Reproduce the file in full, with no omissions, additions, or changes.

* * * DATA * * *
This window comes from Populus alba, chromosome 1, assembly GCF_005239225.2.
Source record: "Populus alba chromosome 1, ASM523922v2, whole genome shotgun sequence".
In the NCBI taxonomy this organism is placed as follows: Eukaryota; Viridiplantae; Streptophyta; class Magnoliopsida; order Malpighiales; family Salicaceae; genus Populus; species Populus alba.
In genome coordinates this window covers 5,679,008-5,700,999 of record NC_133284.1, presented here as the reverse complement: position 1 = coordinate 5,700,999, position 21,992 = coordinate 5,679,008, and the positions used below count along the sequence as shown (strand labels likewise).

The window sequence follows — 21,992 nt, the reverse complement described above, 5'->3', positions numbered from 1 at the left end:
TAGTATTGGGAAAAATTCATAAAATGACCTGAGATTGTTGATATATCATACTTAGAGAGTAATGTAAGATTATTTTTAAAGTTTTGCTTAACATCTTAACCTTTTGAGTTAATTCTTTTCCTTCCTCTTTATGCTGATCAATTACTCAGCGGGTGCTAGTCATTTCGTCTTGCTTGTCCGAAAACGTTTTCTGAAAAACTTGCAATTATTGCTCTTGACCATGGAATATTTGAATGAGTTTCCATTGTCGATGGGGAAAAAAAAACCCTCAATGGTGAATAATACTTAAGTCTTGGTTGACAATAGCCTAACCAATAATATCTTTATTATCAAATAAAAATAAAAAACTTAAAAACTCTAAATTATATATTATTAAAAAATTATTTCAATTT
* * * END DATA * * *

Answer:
This window comes from Populus alba, chromosome 1, assembly GCF_005239225.2.
Source record: "Populus alba chromosome 1, ASM523922v2, whole genome shotgun sequence".
In the NCBI taxonomy this organism is placed as follows: Eukaryota; Viridiplantae; Streptophyta; class Magnoliopsida; order Malpighiales; family Salicaceae; genus Populus; species Populus alba.
In genome coordinates this window covers 5,679,008-5,700,999 of record NC_133284.1, presented here as the reverse complement: position 1 = coordinate 5,700,999, position 21,992 = coordinate 5,679,008, and the positions used below count along the sequence as shown (strand labels likewise).

The window sequence follows — 21,992 nt, the reverse complement described above, 5'->3', positions numbered from 1 at the left end:
TAGTATTGGGAAAAATTCATAAAATGACCTGAGATTGTTGATATATCATACTTAGAGAGTAATGTAAGATTATTTTTAAAGTTTTGCTTAACATCTTAACCTTTTGAGTTAATTCTTTTCCTTCCTCTTTATGCTGATCAATTACTCAGCGGGTGCTAGTCATTTCGTCTTGCTTGTCCGAAAACGTTTTCTGAAAAACTTGCAATTATTGCTCTTGACCATGGAATATTTGAATGAGTTTCCATTGTCGATGGGGAAAAAAAAACCCTCAATGGTGAATAATACTTAAGTCTTGGTTGACAATAGCCTAACCAATAATATCTTTATTATCAAATAAAAATAAAAAACTTAAAAACTCTAAATTATATATTATTAAAAAATTATTTCAATTT